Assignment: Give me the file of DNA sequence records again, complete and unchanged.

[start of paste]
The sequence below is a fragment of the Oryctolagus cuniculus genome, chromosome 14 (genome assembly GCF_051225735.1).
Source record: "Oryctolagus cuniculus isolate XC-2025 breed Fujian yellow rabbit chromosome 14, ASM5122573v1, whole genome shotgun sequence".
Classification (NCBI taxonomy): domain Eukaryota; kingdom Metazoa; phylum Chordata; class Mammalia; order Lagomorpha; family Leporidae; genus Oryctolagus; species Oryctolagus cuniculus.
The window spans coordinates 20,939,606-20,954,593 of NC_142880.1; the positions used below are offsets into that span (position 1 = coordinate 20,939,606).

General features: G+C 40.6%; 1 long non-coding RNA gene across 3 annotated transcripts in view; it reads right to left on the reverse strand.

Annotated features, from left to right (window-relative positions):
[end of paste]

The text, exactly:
The sequence below is a fragment of the Oryctolagus cuniculus genome, chromosome 14 (genome assembly GCF_051225735.1).
Source record: "Oryctolagus cuniculus isolate XC-2025 breed Fujian yellow rabbit chromosome 14, ASM5122573v1, whole genome shotgun sequence".
Classification (NCBI taxonomy): domain Eukaryota; kingdom Metazoa; phylum Chordata; class Mammalia; order Lagomorpha; family Leporidae; genus Oryctolagus; species Oryctolagus cuniculus.
The window spans coordinates 20,939,606-20,954,593 of NC_142880.1; the positions used below are offsets into that span (position 1 = coordinate 20,939,606).

General features: G+C 40.6%; 1 long non-coding RNA gene across 3 annotated transcripts in view; it reads right to left on the reverse strand.

Annotated features, from left to right (window-relative positions):